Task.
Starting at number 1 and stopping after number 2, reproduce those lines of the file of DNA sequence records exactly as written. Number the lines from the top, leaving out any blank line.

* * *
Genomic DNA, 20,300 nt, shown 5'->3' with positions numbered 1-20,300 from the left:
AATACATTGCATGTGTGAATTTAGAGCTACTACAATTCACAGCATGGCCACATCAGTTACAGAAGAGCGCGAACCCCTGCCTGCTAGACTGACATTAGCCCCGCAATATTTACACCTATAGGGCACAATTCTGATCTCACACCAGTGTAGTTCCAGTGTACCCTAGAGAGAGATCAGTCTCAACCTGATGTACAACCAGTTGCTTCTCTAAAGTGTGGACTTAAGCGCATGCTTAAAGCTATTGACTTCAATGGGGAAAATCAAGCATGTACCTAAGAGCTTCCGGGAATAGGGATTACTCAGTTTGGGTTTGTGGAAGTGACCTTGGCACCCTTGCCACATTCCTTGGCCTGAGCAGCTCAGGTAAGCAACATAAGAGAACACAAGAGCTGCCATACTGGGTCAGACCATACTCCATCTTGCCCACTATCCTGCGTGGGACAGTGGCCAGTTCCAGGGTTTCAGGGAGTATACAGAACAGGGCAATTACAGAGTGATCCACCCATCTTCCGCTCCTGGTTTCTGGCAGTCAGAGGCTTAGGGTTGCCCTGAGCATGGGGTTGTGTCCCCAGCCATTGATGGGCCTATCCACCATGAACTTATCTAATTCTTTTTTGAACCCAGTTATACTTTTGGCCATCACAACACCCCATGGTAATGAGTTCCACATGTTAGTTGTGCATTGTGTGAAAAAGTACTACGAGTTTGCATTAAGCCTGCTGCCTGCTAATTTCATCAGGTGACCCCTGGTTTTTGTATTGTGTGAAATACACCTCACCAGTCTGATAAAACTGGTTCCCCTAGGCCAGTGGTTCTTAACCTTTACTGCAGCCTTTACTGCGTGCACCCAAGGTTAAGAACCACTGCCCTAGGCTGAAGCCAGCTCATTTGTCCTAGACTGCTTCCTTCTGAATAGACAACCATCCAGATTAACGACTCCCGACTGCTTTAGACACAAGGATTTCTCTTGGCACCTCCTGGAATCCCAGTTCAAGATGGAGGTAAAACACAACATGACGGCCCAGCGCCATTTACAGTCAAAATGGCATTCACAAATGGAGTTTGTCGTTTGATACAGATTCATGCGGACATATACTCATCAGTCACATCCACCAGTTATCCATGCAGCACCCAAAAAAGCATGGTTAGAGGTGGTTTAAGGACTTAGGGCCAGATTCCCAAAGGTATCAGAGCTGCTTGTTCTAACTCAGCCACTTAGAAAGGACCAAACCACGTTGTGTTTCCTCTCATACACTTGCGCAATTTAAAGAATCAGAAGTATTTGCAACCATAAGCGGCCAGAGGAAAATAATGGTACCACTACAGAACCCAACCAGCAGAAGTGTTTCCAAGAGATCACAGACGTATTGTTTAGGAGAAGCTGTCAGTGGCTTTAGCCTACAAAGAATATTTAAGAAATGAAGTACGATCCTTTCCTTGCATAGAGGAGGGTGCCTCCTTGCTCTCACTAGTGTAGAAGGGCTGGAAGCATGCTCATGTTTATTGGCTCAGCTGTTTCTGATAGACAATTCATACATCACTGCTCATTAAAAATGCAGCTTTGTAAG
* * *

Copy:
Genomic DNA, 20,300 nt, shown 5'->3' with positions numbered 1-20,300 from the left:
AATACATTGCATGTGTGAATTTAGAGCTACTACAATTCACAGCATGGCCACATCAGTTACAGAAGAGCGCGAACCCCTGCCTGCTAGACTGACATTAGCCCCGCAATATTTACACCTATAGGGCACAATTCTGATCTCACACCAGTGTAGTTCCAGTGTACCCTAGAGAGAGATCAGTCTCAACCTGATGTACAACCAGTTGCTTCTCTAAAGTGTGGACTTAAGCGCATGCTTAAAGCTATTGACTTCAATGGGGAAAATCAAGCATGTACCTAAGAGCTTCCGGGAATAGGGATTACTCAGTTTGGGTTTGTGGAAGTGACCTTGGCACCCTTGCCACATTCCTTGGCCTGAGCAGCTCAGGTAAGCAACATAAGAGAACACAAGAGCTGCCATACTGGGTCAGACCATACTCCATCTTGCCCACTATCCTGCGTGGGACAGTGGCCAGTTCCAGGGTTTCAGGGAGTATACAGAACAGGGCAATTACAGAGTGATCCACCCATCTTCCGCTCCTGGTTTCTGGCAGTCAGAGGCTTAGGGTTGCCCTGAGCATGGGGTTGTGTCCCCAGCCATTGATGGGCCTATCCACCATGAACTTATCTAATTCTTTTTTGAACCCAGTTATACTTTTGGCCATCACAACACCCCATGGTAATGAGTTCCACATGTTAGTTGTGCATTGTGTGAAAAAGTACTACGAGTTTGCATTAAGCCTGCTGCCTGCTAATTTCATCAGGTGACCCCTGGTTTTTGTATTGTGTGAAATACACCTCACCAGTCTGATAAAACTGGTTCCCCTAGGCCAGTGGTTCTTAACCTTTACTGCAGCCTTTACTGCGTGCACCCAAGGTTAAGAACCACTGCCCTAGGCTGAAGCCAGCTCATTTGTCCTAGACTGCTTCCTTCTGAATAGACAACCATCCAGATTAACGACTCCCGACTGCTTTAGACACAAGGATTTCTCTTGGCACCTCCTGGAATCCCAGTTCAAGATGGAGGTAAAACACAACATGACGGCCCAGCGCCATTTACAGTCAAAATGGCATTCACAAATGGAGTTTGTCGTTTGATACAGATTCATGCGGACATATACTCATCAGTCACATCCACCAGTTATCCATGCAGCACCCAAAAAAGCATGGTTAGAGGTGGTTTAAGGACTTAGGGCCAGATTCCCAAAGGTATCAGAGCTGCTTGTTCTAACTCAGCCACTTAGAAAGGACCAAACCACGTTGTGTTTCCTCTCATACACTTGCGCAATTTAAAGAATCAGAAGTATTTGCAACCATAAGCGGCCAGAGGAAAATAATGGTACCACTACAGAACCCAACCAGCAGAAGTGTTTCCAAGAGATCACAGACGTATTGTTTAGGAGAAGCTGTCAGTGGCTTTAGCCTACAAAGAATATTTAAGAAATGAAGTACGATCCTTTCCTTGCATAGAGGAGGGTGCCTCCTTGCTCTCACTAGTGTAGAAGGGCTGGAAGCATGCTCATGTTTATTGGCTCAGCTGTTTCTGATAGACAATTCATACATCACTGCTCATTAAAAATGCAGCTTTGTAAG